Buying a Franchise: A Strategic 101 | Finance from AllBusiness.com
Facebook Twitter Google+ You Tube RSS Feed

Buying a Franchise: A Strategic 101

Whether you dream of opening your own fast-food restaurant or your own car dealership, franchises offer a very attractive business model for entrepreneurs. This is particularly true in a bad economy when the prospect of starting you own independent business venture can seem risky. The process of becoming a franchisee is relatively simple, but before you rush into making a down payment on your ideal franchise opportunity, there are several steps you should take to properly research a perspective franchise and understand its potential drawbacks.

More
If you are reading this post, it’s likely that you’re giving some serious thought to buying a franchise - or, you’ve at least thought about it in passing.

Whether you dream of opening your own fast-food restaurant or your own car dealership, franchises offer a very attractive business model for entrepreneurs. This is particularly true in a bad economy when the prospect of starting you own independent business venture can seem risky.

The process of becoming a franchisee is relatively simple, but before you rush into making a down payment on your ideal franchise opportunity, there are several steps you should take to properly research a perspective franchise and understand its potential drawbacks.

Most of the information I am providing here comes from the Small Business Administration (SBA) and the Federal Trade Commission. Both offer excellent and in-depth step-by-step guides to buying a franchise.

However, your best single source of information is Business.gov’s Small Business Guide to Franchises and Business Opportunities. The site offers guides on evaluating franchise opportunities, what rights you have as a buyer, franchise compliance, and much more.

Franchising Strategy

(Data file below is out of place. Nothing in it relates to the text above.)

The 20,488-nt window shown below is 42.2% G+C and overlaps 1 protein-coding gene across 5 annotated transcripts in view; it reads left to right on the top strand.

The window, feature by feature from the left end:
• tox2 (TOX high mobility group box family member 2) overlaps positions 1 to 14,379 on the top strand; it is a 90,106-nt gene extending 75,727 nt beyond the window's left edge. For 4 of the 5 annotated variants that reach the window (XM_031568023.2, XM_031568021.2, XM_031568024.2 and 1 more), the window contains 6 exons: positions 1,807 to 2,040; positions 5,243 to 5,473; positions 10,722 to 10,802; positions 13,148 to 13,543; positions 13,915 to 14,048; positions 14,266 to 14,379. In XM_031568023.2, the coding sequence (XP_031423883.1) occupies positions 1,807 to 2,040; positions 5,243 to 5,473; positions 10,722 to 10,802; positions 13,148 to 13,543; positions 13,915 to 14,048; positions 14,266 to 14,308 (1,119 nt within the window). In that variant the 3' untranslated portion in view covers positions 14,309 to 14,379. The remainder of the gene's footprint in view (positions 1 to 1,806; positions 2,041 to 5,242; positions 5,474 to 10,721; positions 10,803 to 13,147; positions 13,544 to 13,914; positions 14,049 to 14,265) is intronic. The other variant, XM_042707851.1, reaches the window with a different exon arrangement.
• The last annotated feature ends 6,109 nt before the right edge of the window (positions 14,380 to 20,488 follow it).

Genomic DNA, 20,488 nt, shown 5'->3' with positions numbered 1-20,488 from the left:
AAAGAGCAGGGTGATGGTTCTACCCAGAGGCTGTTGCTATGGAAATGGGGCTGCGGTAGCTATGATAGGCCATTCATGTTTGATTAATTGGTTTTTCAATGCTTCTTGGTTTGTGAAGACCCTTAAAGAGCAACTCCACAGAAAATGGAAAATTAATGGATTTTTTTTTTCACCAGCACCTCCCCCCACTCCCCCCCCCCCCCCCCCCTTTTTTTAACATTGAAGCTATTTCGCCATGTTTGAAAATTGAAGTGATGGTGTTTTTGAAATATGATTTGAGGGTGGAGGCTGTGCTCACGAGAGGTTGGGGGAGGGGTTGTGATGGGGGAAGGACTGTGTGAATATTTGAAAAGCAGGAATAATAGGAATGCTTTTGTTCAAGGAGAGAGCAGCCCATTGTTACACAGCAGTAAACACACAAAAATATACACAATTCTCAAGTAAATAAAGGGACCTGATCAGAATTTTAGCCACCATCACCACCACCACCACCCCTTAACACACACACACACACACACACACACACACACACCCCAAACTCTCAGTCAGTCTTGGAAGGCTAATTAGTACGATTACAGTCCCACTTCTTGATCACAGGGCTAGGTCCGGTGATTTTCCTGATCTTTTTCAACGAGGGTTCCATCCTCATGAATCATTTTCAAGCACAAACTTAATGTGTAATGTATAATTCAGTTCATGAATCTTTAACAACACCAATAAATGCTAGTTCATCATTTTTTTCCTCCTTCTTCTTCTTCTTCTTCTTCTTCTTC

Here are four things you can do to ensure the investment you make is in a credible, proven franchise model and that there are no hidden pitfalls.
 
1. Do Your Detective Work

In addition to the routine investigation that any entrepreneur should undertake before making a business opportunity investment, be sure to get the big and little picture about the franchise and how it does business with its network of franchisees.

You can do this by contacting and visiting other franchisees under the same brand. You are also legally entitled to receive a disclosure document with information about the franchise's legal, financial, and personnel history.

The FTC’s Franchise and Business Opportunity Rule requires franchise and business opportunity sellers to give you this information. Read the FTC’s Franchise and Business Opportunity Buyers' Guide to understand what the franchisor is obligated to provide you.

2. Make Sure the Franchise Contract Meets Your Expectations

Before signing any contract, make sure you are sure of your business rights as a franchisee.  Specifics you need to pay attention to include:
  • Confirmation that you have legal use of the franchise name and trademark
  • What training and management assistance the franchiser will provide
  • Whether you can use the franchise's expertise in marketing, advertising, facility design, layouts, displays, and fixtures
  • That you are doing business in an area protected from other competing franchisees
In some cases, the franchisee may negotiate to have the franchiser help obtain building permits, purchase or lease equipment, signs and supplies, and construct or remodel the business premises.

3. Be Aware of Possible Pitfalls

Because the contract between the two parties usually benefits the franchiser far more than the franchisee, be sure you are ready to take on that commitment. Are you confident in your profit forecasts? Yes, you’ll be your own boss, but you’ll still have contractual and fiscal expectations imposed on you.

A franchisee is generally required to meet sales quotas and purchase equipment, supplies, and inventory exclusively from the franchiser. The franchiser also often has the right to terminate the franchise if it fails to operate the business according to the agreement, becomes delinquent on royalties, or violates other contract specifications.

Get help on how to clarify or get answers to your concerns before you invest here.

4. Employ Professional Help

The tax rules surrounding franchises are often complex, and an attorney - preferably a specialist in franchise law - can help you evaluate the franchise package and tax considerations.

You might even consider using an accountant to determine the full costs of purchasing and operating the business as well as assess your potential profit.

More Information

Get more information about evaluating franchise opportunities as well as your legal rights here.

Read Joel Libava’s blog - The Franchise King - and get even more information on franchise trends, tips, traps, and truths.

Newsletter

Weekly Roundup

Sign up for our weekly Experts roundup, delivered to your inbox each Saturday morning.

Most Recent From our Experts

AllBusiness Experts
;
Close

Real Business Owners, Real Business Advice!

Sign up for practical, real-world solutions from successful business owners delivered to your inbox each Saturday morning. FREE.